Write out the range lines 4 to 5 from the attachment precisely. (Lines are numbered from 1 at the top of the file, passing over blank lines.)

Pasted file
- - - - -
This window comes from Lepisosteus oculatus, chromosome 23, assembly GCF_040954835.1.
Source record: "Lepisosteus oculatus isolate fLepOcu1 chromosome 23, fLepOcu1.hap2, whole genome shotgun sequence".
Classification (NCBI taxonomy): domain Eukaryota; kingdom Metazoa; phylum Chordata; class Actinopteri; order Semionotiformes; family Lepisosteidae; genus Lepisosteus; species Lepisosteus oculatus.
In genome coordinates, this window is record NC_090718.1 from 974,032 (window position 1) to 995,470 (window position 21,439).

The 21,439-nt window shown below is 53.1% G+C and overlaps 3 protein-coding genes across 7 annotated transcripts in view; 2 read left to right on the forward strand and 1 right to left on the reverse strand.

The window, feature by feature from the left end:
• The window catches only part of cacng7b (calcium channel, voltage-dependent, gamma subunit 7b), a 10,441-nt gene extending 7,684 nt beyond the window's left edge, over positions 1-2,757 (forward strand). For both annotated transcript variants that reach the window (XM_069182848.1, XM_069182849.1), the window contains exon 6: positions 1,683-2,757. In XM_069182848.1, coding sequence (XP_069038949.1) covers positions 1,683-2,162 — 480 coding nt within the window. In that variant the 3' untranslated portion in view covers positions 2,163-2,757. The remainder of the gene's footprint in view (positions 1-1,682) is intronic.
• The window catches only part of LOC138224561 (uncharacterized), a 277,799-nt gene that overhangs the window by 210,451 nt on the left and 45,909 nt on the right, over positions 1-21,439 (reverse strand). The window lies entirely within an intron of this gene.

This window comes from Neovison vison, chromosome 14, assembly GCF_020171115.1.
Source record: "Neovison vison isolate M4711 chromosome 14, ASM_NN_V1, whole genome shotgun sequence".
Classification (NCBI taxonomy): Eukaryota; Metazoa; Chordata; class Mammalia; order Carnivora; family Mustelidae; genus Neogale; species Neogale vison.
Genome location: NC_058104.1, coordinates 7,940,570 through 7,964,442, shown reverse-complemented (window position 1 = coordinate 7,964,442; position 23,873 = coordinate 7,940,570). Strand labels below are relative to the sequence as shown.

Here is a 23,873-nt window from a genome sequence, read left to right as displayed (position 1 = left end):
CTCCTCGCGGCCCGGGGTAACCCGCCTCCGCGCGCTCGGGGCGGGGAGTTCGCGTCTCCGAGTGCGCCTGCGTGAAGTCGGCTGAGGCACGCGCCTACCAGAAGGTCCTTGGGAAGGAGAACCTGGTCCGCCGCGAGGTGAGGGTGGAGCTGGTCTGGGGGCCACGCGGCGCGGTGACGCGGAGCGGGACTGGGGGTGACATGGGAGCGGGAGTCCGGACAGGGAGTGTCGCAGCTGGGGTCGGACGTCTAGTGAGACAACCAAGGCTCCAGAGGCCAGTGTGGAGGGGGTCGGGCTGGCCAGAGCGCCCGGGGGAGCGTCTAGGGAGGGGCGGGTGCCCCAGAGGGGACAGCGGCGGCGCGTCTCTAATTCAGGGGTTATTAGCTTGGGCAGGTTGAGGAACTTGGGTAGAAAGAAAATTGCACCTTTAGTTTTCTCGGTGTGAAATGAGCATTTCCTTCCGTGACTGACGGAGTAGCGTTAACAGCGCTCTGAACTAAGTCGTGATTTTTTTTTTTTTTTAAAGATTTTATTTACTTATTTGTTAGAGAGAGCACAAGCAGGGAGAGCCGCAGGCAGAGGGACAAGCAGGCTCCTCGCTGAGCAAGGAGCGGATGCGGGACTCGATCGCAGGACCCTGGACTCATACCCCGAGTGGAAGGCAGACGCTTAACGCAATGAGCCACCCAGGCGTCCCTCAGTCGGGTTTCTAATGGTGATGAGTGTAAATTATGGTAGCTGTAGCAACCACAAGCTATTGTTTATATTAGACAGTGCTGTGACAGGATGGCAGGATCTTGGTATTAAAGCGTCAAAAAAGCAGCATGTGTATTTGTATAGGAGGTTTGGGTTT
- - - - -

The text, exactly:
In genome coordinates, this window is record NC_090718.1 from 974,032 (window position 1) to 995,470 (window position 21,439).

The 21,439-nt window shown below is 53.1% G+C and overlaps 3 protein-coding genes across 7 annotated transcripts in view; 2 read left to right on the forward strand and 1 right to left on the reverse strand.